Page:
Let me say up front that Sen. David Shafer, R-Duluth, who is running for lieutenant governor, and I haven’t been the closest of buddies. I didn’t like the way he and his cohort, Sen. William Ligon, R-Brunswick, gutted an otherwise much-needed adoption bill last year with some end-of-the-session shenanigans, holding the bill hostage in a clumsy political effort to ensure mission-based adoption agencies did not have to place children with same-sex parents.
This year, the bill, under the pugnacious management of Rep. Bert Reeves, R-Marietta, passed overwhelmingly and has been signed into law by Gov. Nathan Deal. Ligon has put his concerns into a separate measure, yet to pass, which he should have done last year.
Since that time, Shafer has resigned as president pro tempore of the Senate to make his run for the state’s second highest office. I know Ligon remains a busy guy because I read his screeds in the papers in which this column appears around the state, trying to convince you that I don’t know what I am talking about. The Woman Who Shares My Name could have told him that a long time ago and spared him the adjectives.
As for Shafer, I was on the floor of the Senate a couple of years ago when he paid tribute to the late Dick Pettys, longtime Associated Press reporter and a highly respected member of the state press corps. The occasion was the unveiling of a portrait of Pettys to be hung in the press room at the Capitol. Fittingly, he recognized members of the Pettys family but never mentioned the artist who stood proudly by the painting he had labored on for months.
The artist? Me. The guy whose column appears in his local paper and has for a number of years. I felt like a tree stump.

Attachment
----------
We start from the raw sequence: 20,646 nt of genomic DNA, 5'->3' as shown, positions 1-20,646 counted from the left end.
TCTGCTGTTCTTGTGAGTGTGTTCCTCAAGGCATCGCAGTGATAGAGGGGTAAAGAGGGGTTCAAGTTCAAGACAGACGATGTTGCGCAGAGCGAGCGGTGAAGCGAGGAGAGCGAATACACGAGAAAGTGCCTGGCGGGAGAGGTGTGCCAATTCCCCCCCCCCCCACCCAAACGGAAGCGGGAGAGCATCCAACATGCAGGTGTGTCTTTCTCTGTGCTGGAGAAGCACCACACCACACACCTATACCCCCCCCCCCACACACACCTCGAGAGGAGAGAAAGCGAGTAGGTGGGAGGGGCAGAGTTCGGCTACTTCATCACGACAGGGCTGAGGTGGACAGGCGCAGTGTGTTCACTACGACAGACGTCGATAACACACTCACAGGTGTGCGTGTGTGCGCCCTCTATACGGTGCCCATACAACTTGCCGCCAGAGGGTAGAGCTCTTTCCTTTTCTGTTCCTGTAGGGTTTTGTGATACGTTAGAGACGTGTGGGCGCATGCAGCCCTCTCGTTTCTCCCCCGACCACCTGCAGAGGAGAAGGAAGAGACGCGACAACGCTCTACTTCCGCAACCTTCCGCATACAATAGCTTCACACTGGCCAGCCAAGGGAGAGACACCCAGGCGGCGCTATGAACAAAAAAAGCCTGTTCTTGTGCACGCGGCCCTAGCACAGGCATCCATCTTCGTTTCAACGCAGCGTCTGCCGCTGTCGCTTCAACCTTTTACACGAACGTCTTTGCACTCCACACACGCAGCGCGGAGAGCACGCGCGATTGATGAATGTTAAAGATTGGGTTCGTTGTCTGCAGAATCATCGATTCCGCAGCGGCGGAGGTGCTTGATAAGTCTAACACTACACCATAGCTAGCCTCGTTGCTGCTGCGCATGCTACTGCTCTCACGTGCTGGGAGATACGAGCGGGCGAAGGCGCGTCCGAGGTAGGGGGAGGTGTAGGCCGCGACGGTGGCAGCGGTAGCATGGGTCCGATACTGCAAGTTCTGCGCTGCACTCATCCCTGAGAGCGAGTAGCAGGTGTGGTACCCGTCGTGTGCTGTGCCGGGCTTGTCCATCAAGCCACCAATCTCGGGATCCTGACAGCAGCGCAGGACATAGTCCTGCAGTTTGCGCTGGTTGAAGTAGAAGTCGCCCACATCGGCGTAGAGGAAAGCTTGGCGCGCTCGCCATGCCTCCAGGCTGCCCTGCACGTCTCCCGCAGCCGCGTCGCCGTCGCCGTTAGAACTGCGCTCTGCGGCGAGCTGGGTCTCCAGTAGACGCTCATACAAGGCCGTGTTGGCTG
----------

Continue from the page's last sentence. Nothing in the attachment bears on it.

Of course, we all know he didn’t write a word of the perfunctory tribute and probably hadn’t seen it until someone put it in his hands, but having been around the political block a few times, I found that a bit off-putting. If I were planning on running for higher office, I’d be sure I knew me.
To his and his tone-deaf staff’s credit, he did discover me after I went ballistic on the Senate’s handling — or mishandling — of the adoption bill strongly supported by Gov. Deal and House Speaker David Ralston. Shafer wasn’t too pleased with my opinions and said so. At least he now knows who I am. I love happy endings.
As of this writing, Shafer has a bigger problem than the feelings of an opinionated thin-skinned columnist who can paint a lick. He has been accused of sexual harassment by a veteran female lobbyist. Shafer strongly denies the charge.
While the rumors have been swirling around for quite a while — even I had heard them — I find it interesting that the news broke the day after the senator announced his intention to run for lieutenant governor. A political “gotcha?”
The lobbyist, a 20-year capitol veteran, said that after helping her get a bill passed in 2011, Shafer made a number of explicit sexual suggestions to her. The lobbyist said his behavior became “brazen and alarming.” She has since hired noted defense attorney Bruce Harvey to represent her. Harvey says, “We stand behind every allegation in that complaint.”
Shafer says the lobbyist is “an attention-seeking wannabe trying to settle an old score.” His administrative aide says in an affidavit that the senator told her 15 years ago to never allow the lobbyist to meet with him without a staff member present.
So who is right and who is not? No rush to judgment, please. The last time I looked at the U.S. Constitution, we are all deemed innocent until proven guilty, and that includes Shafer.
The most disturbing aspect of this whole matter is that we have no way of judging who is telling the truth because the legislature plays by a different set of rules than the ones they impose on We the Unwashed. The Georgia General Assembly exempts itself from the Georgia Open Records Act. Complaints such as the one filed against Shafer are dealt with in secret. Think fox guarding henhouse door.
This doesn’t serve Shafer or his political aspirations well. He needs to get this out in the open and satisfy us that the charges are false or he needs to drop out of the race. I hope he is listening.
Dick Yarbrough is a North Georgia resident whose column appears Saturdays and at gainesvilletimes.com/opinion. Contact him by email or at P.O. Box 725373, Atlanta, GA 31139; via his website; or his Facebook page.